1) Seeing the face of the Tzaddik has the power to lift a person from depression and lethargy and free him of his evil impulses and all their ramifications (4:8).

2) The sexual appetite depends on the eyes. The tzitzit are `eyes.' The mitzvah of tzitzit is a protection and a remedy against immoral impulses (7:4).

3) Falsehood harms the eyes physically and spiritually (51).

4) Be careful not to look at people with an evil eye. The evil eye brings death to the heart of the one who has it. There are several different kinds of evil eye. Some people are filled with envy when they see the success of others. Or there may be different reasons for looking at people with an evil eye. You should be on your guard against this. You must also pray earnestly to God to protect you from being harmed by the evil eye of others. If a person feels he lacks the strength to stand up to the evil eye without being harmed, he must run away in order to escape (54:4).

5) The evil eye is the source of forgetfulness: it impairs the memory and causes one to forget one's purpose in this world, namely to acquire the World to Come. He should remember his purpose every day of his life, and fix all his thoughts on the World to Come, both as a general concept and in relation to all the particular details of his life. But the evil eye kills the heart and it can no longer be directed to the World to Come (Ibid.).

6) One with an evil eye will not have a son to survive him after his death (Ibid.).

7) You must also guard your eyes against illusions. Their source is in the image-making faculty, which gives rise to fantasy and imagination. Someone with a good eye must also guard against illusions. Even people with excellent vision can make mistakes when they look from a distance and things appear the opposite of what they really are. This is as true of the mind's eye as it is of the physical eye. For example someone may have the impression that his friend is not being honest or is behaving badly towards him. He may feel resentful in consequence and this can lead to friction. He may think that he has the highest of motives for taking issue with his friend. But the truth is that it all stems from an illusory impression. He has been led astray by his imagination, which has caused him to believe things about his friend that were fabricated and untrue. There are many other ways in which the eyes and the mind can veer from the truth because of mistaken impressions. The imagemaking faculty has the power to deceive even those who have a good eye. You must be extremely careful to avoid mistakes like this. The way to do so is by being careful not to speak badly of other people or even to listen to somebody else's malicious talk. Lashon hara, malicious gossip, gives strength to the image-making faculty and the power of illusion, and it damages the power of memory -- the power to remember at all times that this world only has meaning in terms of the World to Come (Ibid 5).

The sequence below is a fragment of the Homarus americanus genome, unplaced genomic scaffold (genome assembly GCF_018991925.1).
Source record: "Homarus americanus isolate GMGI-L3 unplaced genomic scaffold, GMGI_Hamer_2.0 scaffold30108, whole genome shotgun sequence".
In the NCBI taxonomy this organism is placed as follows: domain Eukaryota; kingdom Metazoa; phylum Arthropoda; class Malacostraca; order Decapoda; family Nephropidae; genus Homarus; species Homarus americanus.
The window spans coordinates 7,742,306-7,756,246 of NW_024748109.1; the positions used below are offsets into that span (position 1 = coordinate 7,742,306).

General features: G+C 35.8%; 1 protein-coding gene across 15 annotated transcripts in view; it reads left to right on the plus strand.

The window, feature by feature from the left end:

8) It is good to judge even the wicked in the scale of merit. This is the way to be saved from the evil eye of the wicked. The reason why at times the wicked go unpunished and God raises His judgements far above them is purely for the benefit of the Tzaddik. God Himself judges the wicked in the scale of merit in order to save the Tzaddik from the evil eye of the wicked (55:3).

9) When a person sees the face of the true Tzaddik he can examine himself and see what progress he is making in the various aspects of his character. Then he can repent for all the shortcomings he finds (II, 67).

10) Merely to see the true Tzaddik is in itself a great thing. Admittedly it is even better to hear Torah from his lips. But even just to see him is also very good. When a person sees the Tzaddik and looks at himself in contrast, it brings radiance to his mind and understanding, and through this he can receive greatness and attain new horizons in Torah, each individual in accordance with the power of his mind. He will achieve true modesty and humility and return to God. This is the enduring life of the World to Come (Ibid. 72).

11) Merely to see the face of the Tzaddik can help one change for the better and attain holiness (75).

Online English translation of Likutey Etzot
A compendium of Rabbi Nachman's practical teachings on spiritual growth and devotion.
© AZAMRA INSTITUTE 5766 / 2006